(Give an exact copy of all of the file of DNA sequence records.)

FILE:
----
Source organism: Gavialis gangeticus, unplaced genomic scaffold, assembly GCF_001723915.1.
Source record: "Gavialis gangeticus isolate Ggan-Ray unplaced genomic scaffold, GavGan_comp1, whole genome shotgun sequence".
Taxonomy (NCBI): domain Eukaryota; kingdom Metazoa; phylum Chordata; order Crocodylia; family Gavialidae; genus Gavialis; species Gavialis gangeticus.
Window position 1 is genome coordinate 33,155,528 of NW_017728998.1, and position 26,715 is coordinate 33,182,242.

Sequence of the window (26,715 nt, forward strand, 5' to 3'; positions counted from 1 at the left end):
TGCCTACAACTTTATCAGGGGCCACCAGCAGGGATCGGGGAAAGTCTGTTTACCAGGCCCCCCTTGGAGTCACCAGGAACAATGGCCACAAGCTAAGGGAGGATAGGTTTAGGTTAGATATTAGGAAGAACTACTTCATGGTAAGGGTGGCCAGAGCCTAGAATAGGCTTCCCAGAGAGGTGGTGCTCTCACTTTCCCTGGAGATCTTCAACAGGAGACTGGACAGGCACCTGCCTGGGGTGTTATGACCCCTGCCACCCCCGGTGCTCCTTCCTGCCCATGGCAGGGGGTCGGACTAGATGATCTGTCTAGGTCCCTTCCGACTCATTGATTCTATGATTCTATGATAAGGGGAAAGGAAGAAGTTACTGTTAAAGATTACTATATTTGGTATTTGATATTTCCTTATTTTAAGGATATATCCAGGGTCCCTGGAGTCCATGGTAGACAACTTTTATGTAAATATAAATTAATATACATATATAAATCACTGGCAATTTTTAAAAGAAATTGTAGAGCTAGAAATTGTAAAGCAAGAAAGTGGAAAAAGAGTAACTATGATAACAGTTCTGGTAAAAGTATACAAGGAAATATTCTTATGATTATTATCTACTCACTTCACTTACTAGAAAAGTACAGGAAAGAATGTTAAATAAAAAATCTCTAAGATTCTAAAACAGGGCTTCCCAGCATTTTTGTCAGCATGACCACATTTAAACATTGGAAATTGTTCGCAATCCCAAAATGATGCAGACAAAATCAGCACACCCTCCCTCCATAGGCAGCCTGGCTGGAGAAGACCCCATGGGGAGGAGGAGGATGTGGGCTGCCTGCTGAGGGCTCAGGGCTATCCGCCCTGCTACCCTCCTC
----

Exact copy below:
Source organism: Gavialis gangeticus, unplaced genomic scaffold, assembly GCF_001723915.1.
Source record: "Gavialis gangeticus isolate Ggan-Ray unplaced genomic scaffold, GavGan_comp1, whole genome shotgun sequence".
Taxonomy (NCBI): domain Eukaryota; kingdom Metazoa; phylum Chordata; order Crocodylia; family Gavialidae; genus Gavialis; species Gavialis gangeticus.
Window position 1 is genome coordinate 33,155,528 of NW_017728998.1, and position 26,715 is coordinate 33,182,242.

Sequence of the window (26,715 nt, forward strand, 5' to 3'; positions counted from 1 at the left end):
TGCCTACAACTTTATCAGGGGCCACCAGCAGGGATCGGGGAAAGTCTGTTTACCAGGCCCCCCTTGGAGTCACCAGGAACAATGGCCACAAGCTAAGGGAGGATAGGTTTAGGTTAGATATTAGGAAGAACTACTTCATGGTAAGGGTGGCCAGAGCCTAGAATAGGCTTCCCAGAGAGGTGGTGCTCTCACTTTCCCTGGAGATCTTCAACAGGAGACTGGACAGGCACCTGCCTGGGGTGTTATGACCCCTGCCACCCCCGGTGCTCCTTCCTGCCCATGGCAGGGGGTCGGACTAGATGATCTGTCTAGGTCCCTTCCGACTCATTGATTCTATGATTCTATGATAAGGGGAAAGGAAGAAGTTACTGTTAAAGATTACTATATTTGGTATTTGATATTTCCTTATTTTAAGGATATATCCAGGGTCCCTGGAGTCCATGGTAGACAACTTTTATGTAAATATAAATTAATATACATATATAAATCACTGGCAATTTTTAAAAGAAATTGTAGAGCTAGAAATTGTAAAGCAAGAAAGTGGAAAAAGAGTAACTATGATAACAGTTCTGGTAAAAGTATACAAGGAAATATTCTTATGATTATTATCTACTCACTTCACTTACTAGAAAAGTACAGGAAAGAATGTTAAATAAAAAATCTCTAAGATTCTAAAACAGGGCTTCCCAGCATTTTTGTCAGCATGACCACATTTAAACATTGGAAATTGTTCGCAATCCCAAAATGATGCAGACAAAATCAGCACACCCTCCCTCCATAGGCAGCCTGGCTGGAGAAGACCCCATGGGGAGGAGGAGGATGTGGGCTGCCTGCTGAGGGCTCAGGGCTATCCGCCCTGCTACCCTCCTC